Loss of any kind is letting something go when you were never ready to part with it. âBebe,â I say to Adrian on the phone, âI have some bad news.â I bleed for days. The doctor tells me this is normal, but it doesnât feel normal. I have not cracked my Hebrew prayer book to defy my God the way I feel he has defied me. I realize that these thoughts are irrational, but this grief is overwhelming.
After one week on the couch, my daughter brings me a book. It is a book about animals and I flip the pages for her. âBubbles!â she shouts and I laugh. There is a miracle before me that I havenât been able to pay attention to. By far, Helen is the grandest miracle that has been gifted to me. Over a year ago, Adrian and I, out of fear for her life, decided to put Helen on formula when she had dropped down to 4 pounds. I prayed to God then. Now, Helen is in the 90thÂ percentile for height, walks, babbles, speaks some words in Spanish and English, points to the Virgin of Guadalupe before bed and I sing her the prayer of Israel in Hebrew at night. As I get up to get the bubbles, my body feels like it has been crouching in a cave.
âBebe,â Adrian says a week into his own grief, âwe will try again.â
I reach for my Hebrew prayer book to try to find the right words for what Iâm feeling. Somewhere in the middle of the book, I find it: âAnd so I come before you, Hashem, EternalÂ who reigns over rulers, and I cast my supplication before You. My eyes dependently look toward You until You will be gracious to me and hear my plea and grant me sons and daughters.â I look at Helen as she plays on the rug and I understand that I have been granted a miracle. With the two faiths that shine brightly through my house, I will be granted another one when the time is right.
My daughter, Helen Rose Castaneda, wakes up one day at 10-and-a-half months old, pulls herself up in her crib and says âhola!â at the top of her lungs. âHola, hola, hola!â This makes sense because Adrian and I speak to Helen mainly in Spanish at home.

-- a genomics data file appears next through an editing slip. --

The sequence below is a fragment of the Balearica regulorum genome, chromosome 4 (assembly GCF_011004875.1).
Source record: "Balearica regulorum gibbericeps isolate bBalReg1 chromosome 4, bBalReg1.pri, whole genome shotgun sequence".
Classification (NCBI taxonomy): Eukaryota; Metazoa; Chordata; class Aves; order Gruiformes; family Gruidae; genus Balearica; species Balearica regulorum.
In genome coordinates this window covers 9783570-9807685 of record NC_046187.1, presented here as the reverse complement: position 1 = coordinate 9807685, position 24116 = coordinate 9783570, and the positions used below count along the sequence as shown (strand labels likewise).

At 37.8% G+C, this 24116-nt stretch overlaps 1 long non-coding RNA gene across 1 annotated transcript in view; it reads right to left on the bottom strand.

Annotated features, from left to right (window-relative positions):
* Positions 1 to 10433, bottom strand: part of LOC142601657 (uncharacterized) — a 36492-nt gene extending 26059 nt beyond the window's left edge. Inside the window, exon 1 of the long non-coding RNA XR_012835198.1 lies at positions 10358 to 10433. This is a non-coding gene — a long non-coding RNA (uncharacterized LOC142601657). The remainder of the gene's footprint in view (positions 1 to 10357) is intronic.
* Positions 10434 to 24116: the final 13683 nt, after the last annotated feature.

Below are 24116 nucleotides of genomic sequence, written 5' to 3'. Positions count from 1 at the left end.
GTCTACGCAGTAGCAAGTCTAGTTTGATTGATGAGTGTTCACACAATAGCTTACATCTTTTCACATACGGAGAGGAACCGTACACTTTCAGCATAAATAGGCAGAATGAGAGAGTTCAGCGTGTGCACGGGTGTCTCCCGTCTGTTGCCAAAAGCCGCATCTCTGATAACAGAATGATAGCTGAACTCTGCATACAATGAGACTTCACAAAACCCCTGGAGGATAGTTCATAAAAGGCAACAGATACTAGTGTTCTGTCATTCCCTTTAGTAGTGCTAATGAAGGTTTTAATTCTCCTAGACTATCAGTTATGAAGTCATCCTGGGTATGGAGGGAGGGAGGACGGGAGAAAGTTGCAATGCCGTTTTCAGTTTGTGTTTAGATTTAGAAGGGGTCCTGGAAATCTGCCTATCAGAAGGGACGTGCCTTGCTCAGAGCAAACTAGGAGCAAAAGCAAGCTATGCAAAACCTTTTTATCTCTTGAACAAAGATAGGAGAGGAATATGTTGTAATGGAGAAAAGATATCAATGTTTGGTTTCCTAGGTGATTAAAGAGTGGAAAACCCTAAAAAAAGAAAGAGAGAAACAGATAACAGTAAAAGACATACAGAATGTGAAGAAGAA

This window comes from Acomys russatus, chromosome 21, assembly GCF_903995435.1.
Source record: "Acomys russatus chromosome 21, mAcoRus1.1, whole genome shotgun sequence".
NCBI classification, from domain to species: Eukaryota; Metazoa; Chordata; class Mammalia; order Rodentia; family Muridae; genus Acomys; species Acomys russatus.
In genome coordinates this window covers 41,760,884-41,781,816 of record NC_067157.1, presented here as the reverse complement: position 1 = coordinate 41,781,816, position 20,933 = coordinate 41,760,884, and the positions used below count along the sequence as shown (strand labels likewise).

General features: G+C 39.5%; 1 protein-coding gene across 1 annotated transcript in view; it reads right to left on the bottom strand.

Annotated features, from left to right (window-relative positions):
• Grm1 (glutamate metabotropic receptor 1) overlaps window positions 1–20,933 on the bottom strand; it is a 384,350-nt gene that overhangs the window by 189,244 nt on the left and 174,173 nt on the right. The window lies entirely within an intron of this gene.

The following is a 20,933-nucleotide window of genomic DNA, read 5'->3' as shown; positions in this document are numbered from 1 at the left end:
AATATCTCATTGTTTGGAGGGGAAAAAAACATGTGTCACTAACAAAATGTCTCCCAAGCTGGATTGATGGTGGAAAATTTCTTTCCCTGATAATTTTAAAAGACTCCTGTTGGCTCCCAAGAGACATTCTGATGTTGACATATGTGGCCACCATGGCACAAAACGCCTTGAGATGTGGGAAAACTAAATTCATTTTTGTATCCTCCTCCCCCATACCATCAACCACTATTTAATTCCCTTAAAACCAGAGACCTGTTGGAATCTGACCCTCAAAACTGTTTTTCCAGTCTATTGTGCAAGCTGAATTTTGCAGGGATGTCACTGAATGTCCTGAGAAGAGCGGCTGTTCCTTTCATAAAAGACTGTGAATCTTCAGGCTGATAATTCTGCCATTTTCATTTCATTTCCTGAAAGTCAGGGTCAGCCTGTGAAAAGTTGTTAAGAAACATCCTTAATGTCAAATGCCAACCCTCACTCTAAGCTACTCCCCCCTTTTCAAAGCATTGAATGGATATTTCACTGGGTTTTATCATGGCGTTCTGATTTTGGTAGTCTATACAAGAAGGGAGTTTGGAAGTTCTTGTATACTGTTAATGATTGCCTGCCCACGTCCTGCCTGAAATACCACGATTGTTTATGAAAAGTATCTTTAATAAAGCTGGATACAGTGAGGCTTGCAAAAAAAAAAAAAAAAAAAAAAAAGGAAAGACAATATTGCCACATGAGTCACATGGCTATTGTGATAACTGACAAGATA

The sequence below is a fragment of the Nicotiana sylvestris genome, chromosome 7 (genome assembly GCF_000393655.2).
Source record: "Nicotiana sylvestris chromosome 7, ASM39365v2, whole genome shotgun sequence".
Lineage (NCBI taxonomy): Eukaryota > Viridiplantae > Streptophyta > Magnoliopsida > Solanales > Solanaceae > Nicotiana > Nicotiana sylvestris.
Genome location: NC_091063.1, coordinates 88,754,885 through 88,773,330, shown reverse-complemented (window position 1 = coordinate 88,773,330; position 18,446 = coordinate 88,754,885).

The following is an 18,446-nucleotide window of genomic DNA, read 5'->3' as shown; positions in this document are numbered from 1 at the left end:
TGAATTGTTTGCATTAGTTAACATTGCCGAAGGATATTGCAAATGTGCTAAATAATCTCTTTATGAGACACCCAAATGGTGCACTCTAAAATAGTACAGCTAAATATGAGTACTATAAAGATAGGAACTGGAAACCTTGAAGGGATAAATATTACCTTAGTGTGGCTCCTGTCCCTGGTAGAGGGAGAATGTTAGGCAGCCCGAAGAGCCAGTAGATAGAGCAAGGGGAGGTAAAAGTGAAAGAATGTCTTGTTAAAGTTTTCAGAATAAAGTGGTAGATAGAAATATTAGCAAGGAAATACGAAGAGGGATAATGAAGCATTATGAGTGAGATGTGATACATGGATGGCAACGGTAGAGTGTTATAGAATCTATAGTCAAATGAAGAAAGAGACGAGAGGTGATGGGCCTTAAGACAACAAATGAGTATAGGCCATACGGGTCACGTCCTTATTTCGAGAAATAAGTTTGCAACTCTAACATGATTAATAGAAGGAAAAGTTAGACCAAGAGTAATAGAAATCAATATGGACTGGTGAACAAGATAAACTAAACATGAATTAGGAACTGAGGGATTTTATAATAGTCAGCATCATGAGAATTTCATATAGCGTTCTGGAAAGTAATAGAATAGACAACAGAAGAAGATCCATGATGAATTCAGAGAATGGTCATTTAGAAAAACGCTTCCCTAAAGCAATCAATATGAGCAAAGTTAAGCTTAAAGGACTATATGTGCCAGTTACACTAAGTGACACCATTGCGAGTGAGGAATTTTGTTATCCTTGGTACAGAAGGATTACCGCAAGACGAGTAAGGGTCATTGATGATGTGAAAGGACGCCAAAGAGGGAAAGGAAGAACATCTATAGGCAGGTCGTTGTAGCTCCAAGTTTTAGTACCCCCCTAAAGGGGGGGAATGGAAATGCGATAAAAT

She says âholaâ for an entire day and then stops saying it. Was this her first word? Does it count if she says it but then stops saying it? I ask myself these questions and think it incredible that I grew up speaking one language at home (English), yet my daughter understands two. My brother and I later learned Hebrew in school and I learned to speak, read and understand Spanish at 18. But Helen Rose understands two tongues, and I find this fitting for a household where two seems to be a theme.
There are two religions in our home: Jewish and Mexican Catholic. I say Mexican Catholic as opposed to just Catholic because Mexican culture is deeply tied to its Catholicism, and the culture itself is rich with colorful history. But one of the things I love most about Mexican Catholicism is the belief in the Virgin of Guadalupe. Guadalupe is like the Virgin Mary and is thought of as the mother of Mexico.
When Adrian and I decided to build an interfaith family and raise Helen believing in both Judaism and Catholicism, it was Guadalupe who swayed me. I like that Helen can look up in her room and see a statue of not only a religious icon but also a female religious icon instilling in her at a young age that women are powerful.
This brings me to my current dilemma. My family belongs to an Orthodox Jewish synagogue. This means that women and men are separated when they pray. What is the reason for this? At 5 years old, I turned to my mother one Rosh Hashanah in synagogue and asked, âMa, why are the men in jail?â My mother said she knew I would be fine in life after that question because I was seeing that the men were separated, not the women. Then I had friends who werenât Jewish when I was growing up say they thought it was sexist and horrible that women and men were separated. It wasnât until recently as an adult that I asked what the deeper meaning for this separation was.
As it turns out, the reason is not so obvious. Many Jews will tell you the separation between men and women at synagogue is because the focus in synagogue should be on God and not on the opposite sex. Though that is a valid reason, itâs not the whole truth.